Financial institutions will have to establish formal customer identification programs to comply with Section 326 of the USA PATRIOT Act, according to proposed new rules recently released by the U.S. Treasury.
However, the Treasury has stopped short of mandating exact requirements for a customer identification program, or CIP. Instead, each financial institution covered by the USA PATRIOT Act, including federal- and state-regulated banks, savings associations and credit unions, plus securities broker-dealers, mutual funds and futures brokers, will have to take "reasonable procedures" appropriate to their circumstances.
The "reasonable" test shows up in several places in the proposed rule. Firms must establish a CIP with "reasonable procedures" for customer identification, exercising "reasonable efforts" to form a "reasonable belief" that it knows the true identity of its customers, both old and new.
Once verified, a customer can continue to open accounts with the financial institution, as long as the bank continues to have a reasonable belief that it knows the customer's true identity. To do so, banks will have to ask U.S. citizens for their personal information and verify the data using "reasonable and practicable" means within a "reasonable period of time."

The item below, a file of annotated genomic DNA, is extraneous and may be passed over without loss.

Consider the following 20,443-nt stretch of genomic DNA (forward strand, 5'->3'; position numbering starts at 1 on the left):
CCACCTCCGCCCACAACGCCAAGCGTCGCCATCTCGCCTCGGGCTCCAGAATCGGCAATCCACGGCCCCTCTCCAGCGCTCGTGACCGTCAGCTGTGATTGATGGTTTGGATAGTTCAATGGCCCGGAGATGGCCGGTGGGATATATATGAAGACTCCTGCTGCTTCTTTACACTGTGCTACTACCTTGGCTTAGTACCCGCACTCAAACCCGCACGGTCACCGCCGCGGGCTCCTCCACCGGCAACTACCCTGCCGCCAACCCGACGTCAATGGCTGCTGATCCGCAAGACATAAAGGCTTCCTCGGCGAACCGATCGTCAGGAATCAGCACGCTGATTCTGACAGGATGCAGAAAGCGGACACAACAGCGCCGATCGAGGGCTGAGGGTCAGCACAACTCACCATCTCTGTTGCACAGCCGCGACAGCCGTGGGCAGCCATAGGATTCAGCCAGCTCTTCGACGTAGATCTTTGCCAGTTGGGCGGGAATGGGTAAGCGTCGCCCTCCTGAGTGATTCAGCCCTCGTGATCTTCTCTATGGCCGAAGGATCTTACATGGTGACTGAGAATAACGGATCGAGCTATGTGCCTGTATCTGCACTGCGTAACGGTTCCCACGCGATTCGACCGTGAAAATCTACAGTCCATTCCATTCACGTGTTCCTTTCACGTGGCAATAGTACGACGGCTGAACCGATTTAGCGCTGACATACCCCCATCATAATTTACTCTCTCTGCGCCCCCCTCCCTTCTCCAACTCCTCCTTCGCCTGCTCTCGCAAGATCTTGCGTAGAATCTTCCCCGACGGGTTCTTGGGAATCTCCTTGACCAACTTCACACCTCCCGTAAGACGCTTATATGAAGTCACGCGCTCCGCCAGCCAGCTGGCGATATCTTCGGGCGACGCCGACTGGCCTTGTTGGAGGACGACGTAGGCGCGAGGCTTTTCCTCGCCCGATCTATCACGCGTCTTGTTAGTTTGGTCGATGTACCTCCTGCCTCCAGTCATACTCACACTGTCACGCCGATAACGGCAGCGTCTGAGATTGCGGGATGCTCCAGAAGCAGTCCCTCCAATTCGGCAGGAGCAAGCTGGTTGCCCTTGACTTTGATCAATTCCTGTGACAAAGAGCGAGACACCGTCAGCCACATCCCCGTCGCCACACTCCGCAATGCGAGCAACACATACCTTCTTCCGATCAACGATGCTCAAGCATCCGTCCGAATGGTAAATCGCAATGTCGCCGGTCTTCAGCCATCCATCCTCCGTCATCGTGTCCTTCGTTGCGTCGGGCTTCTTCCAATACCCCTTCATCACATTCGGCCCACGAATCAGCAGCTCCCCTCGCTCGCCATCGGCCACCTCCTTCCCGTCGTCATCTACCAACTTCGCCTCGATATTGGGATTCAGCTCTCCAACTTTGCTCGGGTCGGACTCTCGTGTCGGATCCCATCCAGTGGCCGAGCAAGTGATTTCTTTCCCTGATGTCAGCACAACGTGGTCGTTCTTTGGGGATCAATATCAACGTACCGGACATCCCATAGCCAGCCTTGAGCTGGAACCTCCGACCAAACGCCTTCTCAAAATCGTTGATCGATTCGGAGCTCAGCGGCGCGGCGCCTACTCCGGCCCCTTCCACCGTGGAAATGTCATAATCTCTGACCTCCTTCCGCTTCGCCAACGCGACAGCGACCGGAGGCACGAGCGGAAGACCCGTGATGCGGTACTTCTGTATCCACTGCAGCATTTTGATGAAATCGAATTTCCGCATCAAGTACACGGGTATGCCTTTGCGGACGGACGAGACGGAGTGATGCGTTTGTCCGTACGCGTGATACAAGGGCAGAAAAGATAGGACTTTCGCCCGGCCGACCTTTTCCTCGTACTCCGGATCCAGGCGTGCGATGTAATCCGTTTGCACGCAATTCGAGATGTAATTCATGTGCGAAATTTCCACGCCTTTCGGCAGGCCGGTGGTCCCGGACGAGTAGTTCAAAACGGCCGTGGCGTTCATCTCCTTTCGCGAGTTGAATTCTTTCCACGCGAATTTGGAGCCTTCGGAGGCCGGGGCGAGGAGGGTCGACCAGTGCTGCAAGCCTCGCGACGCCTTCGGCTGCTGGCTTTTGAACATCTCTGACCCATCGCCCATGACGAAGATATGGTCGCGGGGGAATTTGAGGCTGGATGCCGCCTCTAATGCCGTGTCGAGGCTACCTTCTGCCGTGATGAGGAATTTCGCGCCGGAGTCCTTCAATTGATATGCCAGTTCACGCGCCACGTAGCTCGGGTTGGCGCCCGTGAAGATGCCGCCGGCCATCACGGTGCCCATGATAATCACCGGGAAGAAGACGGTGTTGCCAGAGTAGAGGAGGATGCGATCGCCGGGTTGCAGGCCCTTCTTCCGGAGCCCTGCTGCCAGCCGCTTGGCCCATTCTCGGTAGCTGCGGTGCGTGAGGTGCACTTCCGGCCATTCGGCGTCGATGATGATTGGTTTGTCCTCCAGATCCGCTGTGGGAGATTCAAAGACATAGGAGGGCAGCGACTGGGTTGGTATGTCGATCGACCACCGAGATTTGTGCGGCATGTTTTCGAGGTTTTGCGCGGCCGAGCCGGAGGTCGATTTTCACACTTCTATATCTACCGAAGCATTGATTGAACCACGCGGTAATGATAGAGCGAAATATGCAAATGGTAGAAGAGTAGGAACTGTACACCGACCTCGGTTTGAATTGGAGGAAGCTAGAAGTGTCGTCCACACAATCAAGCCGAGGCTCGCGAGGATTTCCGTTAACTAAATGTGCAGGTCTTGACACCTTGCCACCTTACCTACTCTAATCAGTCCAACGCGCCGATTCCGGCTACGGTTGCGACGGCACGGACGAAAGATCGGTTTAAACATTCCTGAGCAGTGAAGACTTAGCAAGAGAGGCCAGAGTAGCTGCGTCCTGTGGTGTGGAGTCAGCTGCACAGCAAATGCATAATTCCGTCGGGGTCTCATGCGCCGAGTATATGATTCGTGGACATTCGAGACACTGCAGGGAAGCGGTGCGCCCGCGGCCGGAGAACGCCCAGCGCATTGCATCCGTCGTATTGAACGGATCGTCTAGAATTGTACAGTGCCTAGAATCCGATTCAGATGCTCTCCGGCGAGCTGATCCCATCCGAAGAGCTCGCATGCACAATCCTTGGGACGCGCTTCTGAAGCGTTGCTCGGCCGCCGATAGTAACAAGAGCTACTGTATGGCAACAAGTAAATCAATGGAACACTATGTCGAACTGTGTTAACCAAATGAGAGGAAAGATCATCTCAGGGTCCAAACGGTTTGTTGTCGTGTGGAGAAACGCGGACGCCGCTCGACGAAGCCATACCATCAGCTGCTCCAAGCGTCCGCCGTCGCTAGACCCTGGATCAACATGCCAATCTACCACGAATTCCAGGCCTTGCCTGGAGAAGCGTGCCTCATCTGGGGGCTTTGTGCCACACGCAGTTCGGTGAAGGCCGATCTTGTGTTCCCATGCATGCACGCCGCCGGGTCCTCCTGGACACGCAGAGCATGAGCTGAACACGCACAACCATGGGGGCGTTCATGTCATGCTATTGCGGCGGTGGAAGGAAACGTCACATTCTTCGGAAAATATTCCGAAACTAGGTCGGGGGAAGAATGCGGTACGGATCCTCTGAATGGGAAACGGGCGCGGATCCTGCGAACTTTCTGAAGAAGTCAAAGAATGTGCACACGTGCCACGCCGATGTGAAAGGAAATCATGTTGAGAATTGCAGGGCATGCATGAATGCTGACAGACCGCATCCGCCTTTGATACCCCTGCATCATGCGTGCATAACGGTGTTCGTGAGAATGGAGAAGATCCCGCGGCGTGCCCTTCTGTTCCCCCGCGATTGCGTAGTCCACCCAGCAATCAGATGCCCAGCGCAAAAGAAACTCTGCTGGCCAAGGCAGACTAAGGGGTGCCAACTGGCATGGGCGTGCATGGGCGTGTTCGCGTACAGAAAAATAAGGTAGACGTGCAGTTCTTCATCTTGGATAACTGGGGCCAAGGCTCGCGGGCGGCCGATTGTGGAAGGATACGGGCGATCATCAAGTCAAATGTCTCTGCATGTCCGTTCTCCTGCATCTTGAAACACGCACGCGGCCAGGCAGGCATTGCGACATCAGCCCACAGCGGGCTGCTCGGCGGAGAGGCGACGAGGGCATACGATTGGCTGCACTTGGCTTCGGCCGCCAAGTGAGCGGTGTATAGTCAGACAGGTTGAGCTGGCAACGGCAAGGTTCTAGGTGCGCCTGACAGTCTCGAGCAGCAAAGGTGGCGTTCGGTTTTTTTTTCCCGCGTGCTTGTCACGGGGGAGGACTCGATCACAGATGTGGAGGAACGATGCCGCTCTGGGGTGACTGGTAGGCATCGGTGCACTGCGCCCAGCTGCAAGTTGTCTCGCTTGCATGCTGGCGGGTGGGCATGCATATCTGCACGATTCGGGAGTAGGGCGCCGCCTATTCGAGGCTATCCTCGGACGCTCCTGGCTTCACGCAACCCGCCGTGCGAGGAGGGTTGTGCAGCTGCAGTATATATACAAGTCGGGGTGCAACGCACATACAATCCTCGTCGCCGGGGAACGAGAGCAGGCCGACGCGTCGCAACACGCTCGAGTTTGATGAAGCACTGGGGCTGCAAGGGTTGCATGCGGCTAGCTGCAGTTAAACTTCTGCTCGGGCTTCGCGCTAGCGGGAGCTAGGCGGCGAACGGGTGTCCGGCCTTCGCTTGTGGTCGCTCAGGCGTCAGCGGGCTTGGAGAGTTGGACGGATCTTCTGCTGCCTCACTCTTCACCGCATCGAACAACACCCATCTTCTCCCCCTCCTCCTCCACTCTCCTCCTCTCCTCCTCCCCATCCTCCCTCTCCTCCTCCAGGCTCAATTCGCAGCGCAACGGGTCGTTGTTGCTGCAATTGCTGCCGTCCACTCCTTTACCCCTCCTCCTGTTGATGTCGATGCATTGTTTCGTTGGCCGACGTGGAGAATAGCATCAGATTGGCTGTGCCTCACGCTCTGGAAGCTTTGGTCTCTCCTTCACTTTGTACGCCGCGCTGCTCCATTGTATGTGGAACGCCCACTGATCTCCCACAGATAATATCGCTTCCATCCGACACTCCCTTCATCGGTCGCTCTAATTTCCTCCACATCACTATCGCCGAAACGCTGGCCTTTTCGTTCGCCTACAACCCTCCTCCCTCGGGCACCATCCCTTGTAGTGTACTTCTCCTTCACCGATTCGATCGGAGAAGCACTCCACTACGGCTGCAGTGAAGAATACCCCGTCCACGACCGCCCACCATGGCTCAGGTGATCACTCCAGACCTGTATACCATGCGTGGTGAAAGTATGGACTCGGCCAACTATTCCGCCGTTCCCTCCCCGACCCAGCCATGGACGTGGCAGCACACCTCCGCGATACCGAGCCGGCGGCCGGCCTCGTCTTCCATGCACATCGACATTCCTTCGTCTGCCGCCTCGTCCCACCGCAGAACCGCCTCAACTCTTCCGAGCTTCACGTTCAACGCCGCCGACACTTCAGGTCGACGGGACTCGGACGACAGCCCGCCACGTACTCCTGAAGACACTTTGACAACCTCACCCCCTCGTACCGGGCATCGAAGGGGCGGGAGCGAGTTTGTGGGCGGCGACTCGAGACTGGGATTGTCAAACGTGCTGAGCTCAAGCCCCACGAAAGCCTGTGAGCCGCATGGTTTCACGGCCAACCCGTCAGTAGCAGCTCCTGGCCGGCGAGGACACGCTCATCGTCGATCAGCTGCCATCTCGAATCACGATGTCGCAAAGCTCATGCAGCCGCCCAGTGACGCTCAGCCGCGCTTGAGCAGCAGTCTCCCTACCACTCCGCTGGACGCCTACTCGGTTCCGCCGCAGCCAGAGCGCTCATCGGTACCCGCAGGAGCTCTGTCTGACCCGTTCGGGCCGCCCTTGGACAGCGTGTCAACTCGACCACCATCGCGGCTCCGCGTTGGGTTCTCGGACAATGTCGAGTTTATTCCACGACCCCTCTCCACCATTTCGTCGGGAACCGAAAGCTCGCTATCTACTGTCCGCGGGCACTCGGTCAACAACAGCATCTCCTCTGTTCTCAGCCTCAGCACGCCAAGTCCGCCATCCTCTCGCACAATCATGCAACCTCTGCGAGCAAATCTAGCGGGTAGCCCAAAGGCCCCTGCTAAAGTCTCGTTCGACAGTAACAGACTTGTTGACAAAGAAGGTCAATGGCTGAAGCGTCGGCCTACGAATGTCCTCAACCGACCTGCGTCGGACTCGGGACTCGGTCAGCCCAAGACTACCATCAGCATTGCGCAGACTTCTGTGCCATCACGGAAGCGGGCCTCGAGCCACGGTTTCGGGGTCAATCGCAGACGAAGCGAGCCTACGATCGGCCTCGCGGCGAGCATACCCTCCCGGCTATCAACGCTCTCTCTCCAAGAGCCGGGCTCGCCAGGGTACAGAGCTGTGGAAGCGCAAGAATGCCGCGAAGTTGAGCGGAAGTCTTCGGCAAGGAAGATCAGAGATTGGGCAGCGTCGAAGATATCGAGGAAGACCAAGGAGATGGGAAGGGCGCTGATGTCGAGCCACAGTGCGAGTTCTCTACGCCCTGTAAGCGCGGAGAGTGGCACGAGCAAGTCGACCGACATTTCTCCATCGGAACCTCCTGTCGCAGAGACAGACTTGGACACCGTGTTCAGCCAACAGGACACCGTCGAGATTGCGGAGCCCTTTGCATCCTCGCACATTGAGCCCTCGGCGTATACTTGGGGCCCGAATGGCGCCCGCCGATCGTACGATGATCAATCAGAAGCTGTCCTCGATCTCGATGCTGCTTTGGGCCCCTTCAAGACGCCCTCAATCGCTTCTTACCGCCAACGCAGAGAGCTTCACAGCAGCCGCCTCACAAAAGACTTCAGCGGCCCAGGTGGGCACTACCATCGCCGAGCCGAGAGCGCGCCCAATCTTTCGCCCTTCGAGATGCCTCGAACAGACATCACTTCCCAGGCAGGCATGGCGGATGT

U.S. citizens will have to provide name, address, taxpayer ID number and date of birth, which typically suffices for checking one of the available public or private databases. Non-U.S. citizens will have to present one or more of the following: taxpayer ID number, passport, alien ID card, or other government-issued document bearing a photograph or "similar safeguard," i.e., a biometric identifier. Signatories on an account, including corporate accounts, also fall within the proposed rules.
The new regulations also mandate that firms check new customers' identifying information against lists of known and suspected terrorists provided by any Federal government agency. Naturally, a match between a new customer and a name on the list must be reported immediately. But firms must also establish procedures for dealing with circumstances when they cannot ascertain a customer's identity, including guidelines for how to document such occurrences, when to file a suspicious activity report, and when to close a suspect account or keep it open at the behest of law enforcement officials.